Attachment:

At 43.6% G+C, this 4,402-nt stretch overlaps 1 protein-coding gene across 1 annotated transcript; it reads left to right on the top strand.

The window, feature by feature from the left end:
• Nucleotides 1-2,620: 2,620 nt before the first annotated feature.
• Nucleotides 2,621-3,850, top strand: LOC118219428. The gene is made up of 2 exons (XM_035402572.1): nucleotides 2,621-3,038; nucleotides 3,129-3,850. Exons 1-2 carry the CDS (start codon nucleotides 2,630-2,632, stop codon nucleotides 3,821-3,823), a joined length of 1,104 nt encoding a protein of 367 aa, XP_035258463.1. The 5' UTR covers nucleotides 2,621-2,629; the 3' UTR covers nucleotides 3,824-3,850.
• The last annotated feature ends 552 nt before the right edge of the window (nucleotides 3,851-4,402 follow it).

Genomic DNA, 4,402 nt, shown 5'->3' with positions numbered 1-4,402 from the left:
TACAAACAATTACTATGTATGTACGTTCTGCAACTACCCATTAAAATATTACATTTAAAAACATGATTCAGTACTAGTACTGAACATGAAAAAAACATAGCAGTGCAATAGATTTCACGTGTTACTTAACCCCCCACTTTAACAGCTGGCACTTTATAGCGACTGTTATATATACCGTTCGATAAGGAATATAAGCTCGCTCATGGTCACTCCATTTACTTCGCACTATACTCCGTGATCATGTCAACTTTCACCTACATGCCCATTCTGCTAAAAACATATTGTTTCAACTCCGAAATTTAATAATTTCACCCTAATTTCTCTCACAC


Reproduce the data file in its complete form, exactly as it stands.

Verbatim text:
At 43.6% G+C, this 4,402-nt stretch overlaps 1 protein-coding gene across 1 annotated transcript; it reads left to right on the top strand.

The window, feature by feature from the left end:
• Nucleotides 1-2,620: 2,620 nt before the first annotated feature.
• Nucleotides 2,621-3,850, top strand: LOC118219428. The gene is made up of 2 exons (XM_035402572.1): nucleotides 2,621-3,038; nucleotides 3,129-3,850. Exons 1-2 carry the CDS (start codon nucleotides 2,630-2,632, stop codon nucleotides 3,821-3,823), a joined length of 1,104 nt encoding a protein of 367 aa, XP_035258463.1. The 5' UTR covers nucleotides 2,621-2,629; the 3' UTR covers nucleotides 3,824-3,850.
• The last annotated feature ends 552 nt before the right edge of the window (nucleotides 3,851-4,402 follow it).

Genomic DNA, 4,402 nt, shown 5'->3' with positions numbered 1-4,402 from the left:
TACAAACAATTACTATGTATGTACGTTCTGCAACTACCCATTAAAATATTACATTTAAAAACATGATTCAGTACTAGTACTGAACATGAAAAAAACATAGCAGTGCAATAGATTTCACGTGTTACTTAACCCCCCACTTTAACAGCTGGCACTTTATAGCGACTGTTATATATACCGTTCGATAAGGAATATAAGCTCGCTCATGGTCACTCCATTTACTTCGCACTATACTCCGTGATCATGTCAACTTTCACCTACATGCCCATTCTGCTAAAAACATATTGTTTCAACTCCGAAATTTAATAATTTCACCCTAATTTCTCTCACAC